Addiction Help: Knowing the Traits of Adult Children of Alcoholics – Part One

Addiction | LakehouseRecoveryCenter.comExperts in the field of psychology have studied the character traits of those who’ve undergone drug addiction treatment and/or who have struggled with addiction in their lives. For instance, in 1983, Dr. Janet Woititz wrote a groundbreaking book titled, Adult Children of Alcoholics. The book outlines the characteristics of adults who were raised in homes in which there was at least one form of compulsive behavior. This could be an addiction to alcohol, drugs, gambling, sex, or eating.

The articles in this two part series outlines these character traits. However, it should be noted that these traits may exist even if there is no overt addiction in the home. For instance, there might intense levels of shame in members of the family or repressed anger or where one or both parents exhibited controlling behavior. In fact, since the publication of her book, Woititz acknowledges that there are various dysfunctional family backgrounds that possess the traits similar to those of an alcoholic family.

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Drug Addiction Therapy: Mindfulness-Based Relapse Prevention

Drug Addiction Therapy | LakehouseRecoveryCenter.comThe Addictive Behaviors Research Center at the University of Washington developed Mindfulness-Based Relapse Prevention for working with those who suffer from addictions. The therapy is intended to rework the imprisoning thoughts that keep an addictive cycle in place. With a practice of mindfulness, those addicted to alcohol, for example, can become aware of the triggers that lead him to drink, to participate in destructive habitual patterns, and to follow the unconscious and automatic reactions that lead to making poor choices.

Using mindfulness as an aspect of drug addiction therapy has proven to support success in arriving at sobriety. Mindfulness is the practice of becoming conscious of your internal and external environment. It is a mental state achieved by focusing on the present moment, while acknowledging and accepting the existing feelings, thoughts, bodily sensations, and surrounding activity. Today, it is often used as a therapeutic practice among therapists and psychologists. And because of recent research on the effects of mindfulness on the brain, more and more drug treatment centers are beginning to incorporate the therapeutic modality.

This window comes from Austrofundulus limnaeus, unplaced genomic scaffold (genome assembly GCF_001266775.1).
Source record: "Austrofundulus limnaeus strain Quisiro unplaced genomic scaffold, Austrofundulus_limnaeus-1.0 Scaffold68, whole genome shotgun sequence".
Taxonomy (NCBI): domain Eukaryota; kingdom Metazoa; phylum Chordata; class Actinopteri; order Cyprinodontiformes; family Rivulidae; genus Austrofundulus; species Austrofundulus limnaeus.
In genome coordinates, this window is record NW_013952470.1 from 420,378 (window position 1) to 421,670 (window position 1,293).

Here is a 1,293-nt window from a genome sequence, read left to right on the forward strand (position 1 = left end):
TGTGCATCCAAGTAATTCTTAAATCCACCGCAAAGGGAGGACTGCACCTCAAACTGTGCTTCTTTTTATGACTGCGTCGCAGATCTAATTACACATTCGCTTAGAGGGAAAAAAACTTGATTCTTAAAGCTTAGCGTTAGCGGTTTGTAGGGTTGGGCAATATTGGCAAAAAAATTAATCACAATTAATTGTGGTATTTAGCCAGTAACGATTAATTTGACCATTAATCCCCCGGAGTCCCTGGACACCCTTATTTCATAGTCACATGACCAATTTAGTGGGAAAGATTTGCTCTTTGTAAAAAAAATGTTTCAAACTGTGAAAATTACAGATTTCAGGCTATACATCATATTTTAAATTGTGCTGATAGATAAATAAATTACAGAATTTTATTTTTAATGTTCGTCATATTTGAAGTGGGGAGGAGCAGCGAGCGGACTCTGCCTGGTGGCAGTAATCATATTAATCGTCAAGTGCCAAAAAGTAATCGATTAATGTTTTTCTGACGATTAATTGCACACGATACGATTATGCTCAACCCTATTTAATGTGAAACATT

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Drug Treatment Aftercare: Long Term Sobriety Means Progress not Perfection

It’s common for recovering addicts to discover the perfectionist in them. There’s a strong desire to do it “right”. Whether you’re in an Alcoholics Anonymous community or in private therapy or in another drug addiction therapy program with a regimen for staying sober, you might feel the need to be perfect about it. And it’s understandable; there’s a fear that says if you’re not, you might relapse.

However, there’s a saying in the recovery community: “Progress, not perfection.” Although perfection is a trait of many addicts, it’s not the goal of sober living, progress is. What happens is this: self-doubt sneaks in and seems to create a lens through which to look at your recovery. There’s a lingering feeling, no matter how well you’re following the steps to your drug treatment, that you’re not doing it right somehow.

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More Residential Drug Treatment Facilities Are Becoming Holistic

When you’re searching for a drug treatment facility, you might find that some are holistic in their orientation. You’ll find that these facilities don’t just take into account your need for drug detox and substance abuse treatment; they’re also addressing your emotional, social, and spiritual needs.

In your search, you might find that addiction treatment centers emphasize a certain focus. For instance, some drug addiction treatment centers are Christian-based, for females only, oriented toward adolescents, or only address alcohol detox and addiction. At the same time, there are some that focus strictly on providing holistic care.

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